Suicide and shameful secrets, the changed soldiers of Iraq and Afghanistan, where do you get your news, the old gang at Target Center, and embracing winter.
You've got 3D glasses within arm's reach, right? Good, because the rollout of videos from last weekend's Crashed Ice event in Saint Paul continues today with this 3D video.
There are two days left now before Gary Eichten calls it a career, and although I've written at least two tribute pieces to the man in the last year, I feel compelled to join the (highly appropriate) media tributes to the long-time Midday host. Instead, I'm going to pay tribute to him in a way only Eichten would appreciate -- throwing the spotlight on his colleague who can't stand the spotlight.
One of the pitfalls of radio is the audience only knows the existence of the voices, not the considerable infrastructure behind the scenes. Sara Meyer is part of that infrastructure. This photo, taken by David Brauer today (he was in to interview Gary), is one of the few pictures she allowed to be taken of her. (Update: Sara says she didn't know David took the picture. I knew it!)
Meyer is the producer of Midday and every deserved tribute that Mr. Eichten is getting as he concludes his career, should live in the shadow cast by Meyer as well. For as larger-than-life a person as Eichten is to the audience, Sara Meyer is to this newsroom, too.
She, like Gary, is the model of professionalism and integrity. She, like Gary, is unflappable in the face of mishaps and breaking news. Every guest you've heard on Midday in the last several decades (she fled to Minnesota from her native Massachusetts in
1985 1975), you heard because Sara made the phone calls to potential guests who were smart enough not to say "no."
There's nothing easy about producing a two-hour talk show with multiple guests or live coverage at state political conventions, live broadcasts from the Capitol, or election nights that go into the next morning. The smoother it all sounds on the air, and the more it sounds like the host is doing it himself, the harder a producer is working. The reward is often only the tongue lashing from the would-be caller who couldn't get on the air because he wanted to deliver a speech that had nothing to do with the topic being discussed.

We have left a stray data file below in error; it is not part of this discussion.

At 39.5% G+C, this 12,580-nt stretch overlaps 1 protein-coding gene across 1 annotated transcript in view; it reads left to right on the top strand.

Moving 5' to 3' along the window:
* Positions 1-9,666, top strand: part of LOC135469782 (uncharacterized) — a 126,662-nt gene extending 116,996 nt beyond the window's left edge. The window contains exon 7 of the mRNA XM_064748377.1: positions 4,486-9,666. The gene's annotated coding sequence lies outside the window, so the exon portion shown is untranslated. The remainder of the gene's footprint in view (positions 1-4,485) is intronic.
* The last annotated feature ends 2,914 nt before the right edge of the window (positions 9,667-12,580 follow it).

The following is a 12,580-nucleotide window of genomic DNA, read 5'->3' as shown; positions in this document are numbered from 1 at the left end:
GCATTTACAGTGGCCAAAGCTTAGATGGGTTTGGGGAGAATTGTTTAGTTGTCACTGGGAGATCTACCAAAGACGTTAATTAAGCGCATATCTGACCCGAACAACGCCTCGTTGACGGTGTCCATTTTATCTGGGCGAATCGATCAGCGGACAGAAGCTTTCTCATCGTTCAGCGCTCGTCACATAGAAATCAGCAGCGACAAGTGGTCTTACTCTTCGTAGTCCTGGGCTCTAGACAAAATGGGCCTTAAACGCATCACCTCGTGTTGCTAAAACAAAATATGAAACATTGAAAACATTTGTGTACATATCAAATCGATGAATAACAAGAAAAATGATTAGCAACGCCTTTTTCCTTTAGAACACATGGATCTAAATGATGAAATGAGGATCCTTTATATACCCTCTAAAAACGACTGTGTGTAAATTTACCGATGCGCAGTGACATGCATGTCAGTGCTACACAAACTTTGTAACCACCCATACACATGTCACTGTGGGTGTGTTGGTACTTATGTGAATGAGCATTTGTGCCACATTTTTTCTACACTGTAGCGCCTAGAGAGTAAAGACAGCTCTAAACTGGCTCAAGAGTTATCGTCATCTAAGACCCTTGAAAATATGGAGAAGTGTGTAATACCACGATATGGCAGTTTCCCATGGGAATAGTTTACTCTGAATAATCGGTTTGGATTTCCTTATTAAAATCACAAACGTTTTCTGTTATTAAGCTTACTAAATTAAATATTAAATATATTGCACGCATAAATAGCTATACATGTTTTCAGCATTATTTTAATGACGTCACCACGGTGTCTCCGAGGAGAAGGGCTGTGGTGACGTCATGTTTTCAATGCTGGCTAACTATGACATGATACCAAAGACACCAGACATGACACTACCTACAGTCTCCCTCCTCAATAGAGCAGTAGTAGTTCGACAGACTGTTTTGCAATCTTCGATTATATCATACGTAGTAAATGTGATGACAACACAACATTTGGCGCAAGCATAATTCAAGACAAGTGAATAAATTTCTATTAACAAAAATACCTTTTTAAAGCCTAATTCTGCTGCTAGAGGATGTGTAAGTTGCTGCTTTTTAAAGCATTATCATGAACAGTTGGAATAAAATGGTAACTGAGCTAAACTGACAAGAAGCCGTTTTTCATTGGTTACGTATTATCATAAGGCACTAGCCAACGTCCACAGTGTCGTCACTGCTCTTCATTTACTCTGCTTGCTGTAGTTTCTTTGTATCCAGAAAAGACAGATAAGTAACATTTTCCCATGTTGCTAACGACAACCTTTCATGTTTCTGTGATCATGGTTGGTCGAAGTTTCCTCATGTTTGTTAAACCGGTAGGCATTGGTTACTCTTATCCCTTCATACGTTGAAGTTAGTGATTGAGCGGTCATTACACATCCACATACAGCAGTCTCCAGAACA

Like Eichten, her passion is politics. She can tell you where most political districts are, and who lost the election in them 20 years ago.
She is not without blemishes; she maintained that Jim Rice belonged in the Baseball Hall of Fame until everyone got so tired of hearing about it, they put him in.
Gary will retire on Friday and the sun will come up by 11:06 on Monday morning. Sara is staying, as far we know. The plans for Midday will not be announced until after Gary's final show on Friday, presumably because the management (appropriately) doesn't want to distract from the spotlight on Gary.
Posted at 2:20 PM on January 18, 2012
by Bob Collins
How big is the Costa Concordia, the cruise ship that hit rocks and capsized last weekend? Really big, judging by this satellite picture from Digital Globe.
(h/t: Jeff Severns Guntzel)
No doubt, the execs at NPR can exhale now that Vanity Fair's long piece on NPR is out. It reportedly has been in the works for more than a year ("National Public Rodeo"),
1) Not liberal enough.
In the process, it's gone decidedly mainstream. True, in story selection and sound, NPR retains a tincture of elite liberalism. (Anyone seeking evidence need only listen to the insufferable "Wait Wait . . . Don't Tell Me!") But as its critics on the left contend (yes, there are lots of them too, every bit as over-heated as those on the right), on NPR these days there's far more comforting the afflicted than afflicting the comfortable. NPR has traded much of its early edginess and eccentricity for reach and respectability, stability, and an almost compulsive inoffensiveness. (When, not long ago, Leon Panetta called Osama bin Laden a "son of a bitch," NPR felt compelled to bleep out the "bitch.") Apart from the occasional stories about gays or Palestinians (and maybe even gay Palestinians), there's precious little on NPR these days for conservatives really to hate. For them, despising NPR and cutting off what amounts to the few pennies it collects from the federal budget has increasingly become more a matter of pandering, or habit, or sophomoric sport, than of conviction or serious policy. The editor of the Weekly Standard, Bill Kristol, once confessed to former NPR ombudsman Jeffrey Dvorkin that he really didn't believe NPR was liberal; he just said so "to keep you guys on the defensive." And that still seems true.
2) Pushed around by Juan Williams: